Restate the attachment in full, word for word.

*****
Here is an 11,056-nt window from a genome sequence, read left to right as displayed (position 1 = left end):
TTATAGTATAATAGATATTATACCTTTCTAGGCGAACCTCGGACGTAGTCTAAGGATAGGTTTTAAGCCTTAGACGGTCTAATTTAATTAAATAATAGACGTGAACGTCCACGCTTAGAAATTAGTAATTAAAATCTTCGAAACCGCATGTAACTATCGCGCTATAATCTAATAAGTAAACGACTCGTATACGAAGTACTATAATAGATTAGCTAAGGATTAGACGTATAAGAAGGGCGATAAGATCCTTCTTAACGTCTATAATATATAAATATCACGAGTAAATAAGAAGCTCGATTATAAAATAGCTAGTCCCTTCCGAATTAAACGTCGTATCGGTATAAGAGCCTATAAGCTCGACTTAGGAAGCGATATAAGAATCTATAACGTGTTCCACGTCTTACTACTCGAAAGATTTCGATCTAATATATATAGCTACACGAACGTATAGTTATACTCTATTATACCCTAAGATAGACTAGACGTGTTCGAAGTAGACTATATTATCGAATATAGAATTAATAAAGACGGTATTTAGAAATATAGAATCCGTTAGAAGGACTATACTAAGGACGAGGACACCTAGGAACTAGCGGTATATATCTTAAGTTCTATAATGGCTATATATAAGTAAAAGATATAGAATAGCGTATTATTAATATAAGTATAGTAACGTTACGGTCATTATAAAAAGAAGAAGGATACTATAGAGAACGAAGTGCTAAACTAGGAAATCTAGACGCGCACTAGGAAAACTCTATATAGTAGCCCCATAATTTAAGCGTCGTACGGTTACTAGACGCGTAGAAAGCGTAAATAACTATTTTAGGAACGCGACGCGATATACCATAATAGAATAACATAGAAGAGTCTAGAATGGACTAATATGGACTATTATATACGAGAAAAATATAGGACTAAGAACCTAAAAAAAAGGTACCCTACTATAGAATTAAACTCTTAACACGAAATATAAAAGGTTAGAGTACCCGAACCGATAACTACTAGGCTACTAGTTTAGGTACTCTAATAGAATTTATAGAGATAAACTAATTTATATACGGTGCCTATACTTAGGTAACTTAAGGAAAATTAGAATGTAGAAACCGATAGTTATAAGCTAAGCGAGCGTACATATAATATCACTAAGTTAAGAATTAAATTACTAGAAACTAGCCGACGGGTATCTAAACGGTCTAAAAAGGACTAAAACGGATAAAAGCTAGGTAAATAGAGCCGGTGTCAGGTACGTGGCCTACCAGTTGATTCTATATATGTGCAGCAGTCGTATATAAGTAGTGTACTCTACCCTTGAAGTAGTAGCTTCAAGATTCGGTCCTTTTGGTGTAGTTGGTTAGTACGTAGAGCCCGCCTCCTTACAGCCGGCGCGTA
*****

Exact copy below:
Here is an 11,056-nt window from a genome sequence, read left to right as displayed (position 1 = left end):
TTATAGTATAATAGATATTATACCTTTCTAGGCGAACCTCGGACGTAGTCTAAGGATAGGTTTTAAGCCTTAGACGGTCTAATTTAATTAAATAATAGACGTGAACGTCCACGCTTAGAAATTAGTAATTAAAATCTTCGAAACCGCATGTAACTATCGCGCTATAATCTAATAAGTAAACGACTCGTATACGAAGTACTATAATAGATTAGCTAAGGATTAGACGTATAAGAAGGGCGATAAGATCCTTCTTAACGTCTATAATATATAAATATCACGAGTAAATAAGAAGCTCGATTATAAAATAGCTAGTCCCTTCCGAATTAAACGTCGTATCGGTATAAGAGCCTATAAGCTCGACTTAGGAAGCGATATAAGAATCTATAACGTGTTCCACGTCTTACTACTCGAAAGATTTCGATCTAATATATATAGCTACACGAACGTATAGTTATACTCTATTATACCCTAAGATAGACTAGACGTGTTCGAAGTAGACTATATTATCGAATATAGAATTAATAAAGACGGTATTTAGAAATATAGAATCCGTTAGAAGGACTATACTAAGGACGAGGACACCTAGGAACTAGCGGTATATATCTTAAGTTCTATAATGGCTATATATAAGTAAAAGATATAGAATAGCGTATTATTAATATAAGTATAGTAACGTTACGGTCATTATAAAAAGAAGAAGGATACTATAGAGAACGAAGTGCTAAACTAGGAAATCTAGACGCGCACTAGGAAAACTCTATATAGTAGCCCCATAATTTAAGCGTCGTACGGTTACTAGACGCGTAGAAAGCGTAAATAACTATTTTAGGAACGCGACGCGATATACCATAATAGAATAACATAGAAGAGTCTAGAATGGACTAATATGGACTATTATATACGAGAAAAATATAGGACTAAGAACCTAAAAAAAAGGTACCCTACTATAGAATTAAACTCTTAACACGAAATATAAAAGGTTAGAGTACCCGAACCGATAACTACTAGGCTACTAGTTTAGGTACTCTAATAGAATTTATAGAGATAAACTAATTTATATACGGTGCCTATACTTAGGTAACTTAAGGAAAATTAGAATGTAGAAACCGATAGTTATAAGCTAAGCGAGCGTACATATAATATCACTAAGTTAAGAATTAAATTACTAGAAACTAGCCGACGGGTATCTAAACGGTCTAAAAAGGACTAAAACGGATAAAAGCTAGGTAAATAGAGCCGGTGTCAGGTACGTGGCCTACCAGTTGATTCTATATATGTGCAGCAGTCGTATATAAGTAGTGTACTCTACCCTTGAAGTAGTAGCTTCAAGATTCGGTCCTTTTGGTGTAGTTGGTTAGTACGTAGAGCCCGCCTCCTTACAGCCGGCGCGTA